How can I color a texture without using Color Calibration?
Color Calibration is a convenient feature that allows you to change the appearance of an item by simply picking a color, but because the color of the texture image and the color of the item after Color Calibration are different, some people may find the process somewhat counter-intuitive.
If you want to edit the color of a texture directly, select the item, uncheck "Apply color when editing" under Edit Texture and start editing.
If you have used Color Calibration to pick a color, editing will begin with that color already applied to the texture.
What is Shader Color (Main Color/Shade Color)?
In the Edit Texture panel of each item, there is a section called Shade Color that resembles Color Calibration.
This feature was available in the beta version of VRoid Studio and allows you to set the main and shade colors.
You can use Shade Color for all items in the Outfit category.
If you used main and shade colors to create a model in the beta version, the settings will be carried over when the file is converted.
Just like Color Calibration, Main Color and Shade Color also let you color textures, but the two work a bit differently. If you pick a color using Main Color, you may end up with a dull result.
So we recommend using Color Calibration.
As the name suggests, Shade Color lets you pick a color for an item's shadows.
Shade colors will not be applied to the model's texture once it's exported as a VRM.
These colors will be reproduced by a shader when the VRM model is rendered in each application.
How to create an item that supports Color Calibration (editing a texture)
How Color Calibration works
Color Calibration is available for Face Parts and Accessories, Eyelids, Nose, Face Skin, Body Skin, and Hair Materials.
These all work differently, but they all use some effects so that the item looks good once colored.
Face Parts and Accessories:
The color you pick is applied to the texture in Overlay mode.
Eyelids, Nose, Face Skin, Body Skin:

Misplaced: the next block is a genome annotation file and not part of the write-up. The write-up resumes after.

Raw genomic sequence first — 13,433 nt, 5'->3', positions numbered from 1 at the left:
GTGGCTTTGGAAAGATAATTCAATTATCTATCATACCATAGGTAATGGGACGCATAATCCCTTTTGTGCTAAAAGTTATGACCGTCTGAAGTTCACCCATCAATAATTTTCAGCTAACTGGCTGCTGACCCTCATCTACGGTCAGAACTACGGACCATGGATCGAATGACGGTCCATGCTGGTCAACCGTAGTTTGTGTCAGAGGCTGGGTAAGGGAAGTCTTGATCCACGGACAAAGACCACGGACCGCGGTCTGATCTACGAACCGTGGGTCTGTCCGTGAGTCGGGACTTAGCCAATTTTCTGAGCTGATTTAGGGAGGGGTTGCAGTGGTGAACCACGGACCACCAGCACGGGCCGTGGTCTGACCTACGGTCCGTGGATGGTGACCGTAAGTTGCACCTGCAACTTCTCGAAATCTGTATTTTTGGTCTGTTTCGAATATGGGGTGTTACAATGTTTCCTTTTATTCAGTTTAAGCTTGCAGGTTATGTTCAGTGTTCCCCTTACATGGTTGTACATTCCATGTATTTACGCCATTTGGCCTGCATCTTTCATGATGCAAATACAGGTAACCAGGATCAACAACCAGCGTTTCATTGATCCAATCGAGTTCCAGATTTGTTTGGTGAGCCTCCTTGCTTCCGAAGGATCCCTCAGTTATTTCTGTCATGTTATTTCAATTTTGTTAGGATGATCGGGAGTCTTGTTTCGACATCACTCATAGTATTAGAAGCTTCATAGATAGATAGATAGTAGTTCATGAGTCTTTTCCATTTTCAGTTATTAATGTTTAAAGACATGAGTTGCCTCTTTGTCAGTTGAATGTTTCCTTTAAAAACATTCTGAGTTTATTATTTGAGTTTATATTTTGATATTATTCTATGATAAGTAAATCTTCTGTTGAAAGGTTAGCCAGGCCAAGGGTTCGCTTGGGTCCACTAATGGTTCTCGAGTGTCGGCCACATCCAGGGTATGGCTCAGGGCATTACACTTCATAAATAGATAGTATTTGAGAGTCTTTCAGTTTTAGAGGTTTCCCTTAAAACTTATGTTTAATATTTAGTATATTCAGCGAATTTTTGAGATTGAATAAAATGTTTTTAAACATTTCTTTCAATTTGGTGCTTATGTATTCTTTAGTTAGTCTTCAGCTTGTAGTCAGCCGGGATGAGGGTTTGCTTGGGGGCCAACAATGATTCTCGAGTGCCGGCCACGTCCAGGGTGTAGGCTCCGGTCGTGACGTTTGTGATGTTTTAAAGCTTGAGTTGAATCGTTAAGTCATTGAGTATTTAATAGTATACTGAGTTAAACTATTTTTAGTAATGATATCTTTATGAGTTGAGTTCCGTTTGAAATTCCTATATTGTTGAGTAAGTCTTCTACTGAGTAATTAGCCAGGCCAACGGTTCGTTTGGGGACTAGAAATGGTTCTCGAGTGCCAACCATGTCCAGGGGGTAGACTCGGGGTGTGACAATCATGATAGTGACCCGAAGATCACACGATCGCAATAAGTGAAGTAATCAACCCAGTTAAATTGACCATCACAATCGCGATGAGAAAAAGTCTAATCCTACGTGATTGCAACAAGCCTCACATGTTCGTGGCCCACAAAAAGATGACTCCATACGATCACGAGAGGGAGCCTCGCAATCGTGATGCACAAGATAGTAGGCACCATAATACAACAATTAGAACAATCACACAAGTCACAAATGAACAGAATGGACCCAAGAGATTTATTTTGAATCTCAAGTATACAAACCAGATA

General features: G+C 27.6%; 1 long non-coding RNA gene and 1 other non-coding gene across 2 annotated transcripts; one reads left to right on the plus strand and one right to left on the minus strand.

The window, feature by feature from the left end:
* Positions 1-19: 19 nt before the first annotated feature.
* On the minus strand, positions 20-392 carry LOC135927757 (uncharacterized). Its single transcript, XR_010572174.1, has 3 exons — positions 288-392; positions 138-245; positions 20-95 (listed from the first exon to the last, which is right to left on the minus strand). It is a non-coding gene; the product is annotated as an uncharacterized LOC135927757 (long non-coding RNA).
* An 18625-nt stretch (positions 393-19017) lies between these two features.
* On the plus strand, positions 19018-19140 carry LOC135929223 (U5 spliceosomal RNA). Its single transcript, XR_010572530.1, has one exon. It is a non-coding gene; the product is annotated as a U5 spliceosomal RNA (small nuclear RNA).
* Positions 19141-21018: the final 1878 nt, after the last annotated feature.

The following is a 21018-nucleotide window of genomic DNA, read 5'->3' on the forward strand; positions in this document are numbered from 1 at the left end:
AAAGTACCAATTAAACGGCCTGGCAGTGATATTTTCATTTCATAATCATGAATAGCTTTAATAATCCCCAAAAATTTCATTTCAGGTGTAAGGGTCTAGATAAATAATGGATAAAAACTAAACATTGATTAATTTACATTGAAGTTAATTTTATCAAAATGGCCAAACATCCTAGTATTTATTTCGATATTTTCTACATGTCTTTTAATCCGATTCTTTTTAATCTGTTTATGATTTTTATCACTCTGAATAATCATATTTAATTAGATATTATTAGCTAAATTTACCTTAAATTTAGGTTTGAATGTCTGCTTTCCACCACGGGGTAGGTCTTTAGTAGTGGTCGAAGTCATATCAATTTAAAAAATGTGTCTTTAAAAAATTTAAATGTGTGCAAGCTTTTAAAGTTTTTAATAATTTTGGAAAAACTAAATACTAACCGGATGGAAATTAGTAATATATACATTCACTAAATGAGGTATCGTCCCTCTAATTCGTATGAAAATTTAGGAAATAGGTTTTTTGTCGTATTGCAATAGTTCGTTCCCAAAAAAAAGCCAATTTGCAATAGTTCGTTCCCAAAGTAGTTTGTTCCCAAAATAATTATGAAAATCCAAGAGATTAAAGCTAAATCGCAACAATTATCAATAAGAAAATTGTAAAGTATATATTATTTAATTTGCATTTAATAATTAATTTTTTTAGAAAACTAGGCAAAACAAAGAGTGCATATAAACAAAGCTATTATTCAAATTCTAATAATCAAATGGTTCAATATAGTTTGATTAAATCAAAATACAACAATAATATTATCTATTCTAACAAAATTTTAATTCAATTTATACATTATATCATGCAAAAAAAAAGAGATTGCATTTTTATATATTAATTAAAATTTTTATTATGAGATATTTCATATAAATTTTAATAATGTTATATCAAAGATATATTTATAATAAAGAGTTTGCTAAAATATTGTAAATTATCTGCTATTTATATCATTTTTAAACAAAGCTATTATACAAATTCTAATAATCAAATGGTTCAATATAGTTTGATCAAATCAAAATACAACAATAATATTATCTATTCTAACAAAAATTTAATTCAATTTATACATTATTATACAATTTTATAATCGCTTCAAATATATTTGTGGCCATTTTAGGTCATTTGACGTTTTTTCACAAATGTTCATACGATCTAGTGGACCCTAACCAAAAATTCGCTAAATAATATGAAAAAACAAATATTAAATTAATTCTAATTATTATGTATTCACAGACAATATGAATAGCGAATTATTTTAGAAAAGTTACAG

The color you pick is applied to light, medium, and dark areas of the texture using a Gradient Map.
The color you pick is applied to the main texture in Overlay mode.
The color you pick is applied to the highlights texture as an Emission (*) color.
The color you pick is applied to the outline in Overlay mode.
* Emission color: a mode that gives the material a luminous effect.
Tips on using the Overlay effect
Color Calibration in VRoid Studio often uses the Overlay mode to combine a grayscale texture to a color of your choice. In this section, we'll explain how the Overlay mode works so you can get the hang of Color Calibration and create items using grayscale textures.
Overlay is a blend mode that colors the texture image according to its brightness. The color you pick is blended with the texture by making the dark areas of the image even darker and the bright areas even brighter.
Concretely speaking, areas of the texture that are gray with a lightness of 50% (#808080) will reflect the color specified in Color Calibration's "Color", and darker or lighter colors will reflect a darker or lighter version of that same color.
In Overlay mode, colors don't blend if the base layer is white (#ffffff) or black (#000000).
You can use this knowledge to create Eye Highlights, for example, that combine pure-white highlights and softer highlights, and decide to only color the latter.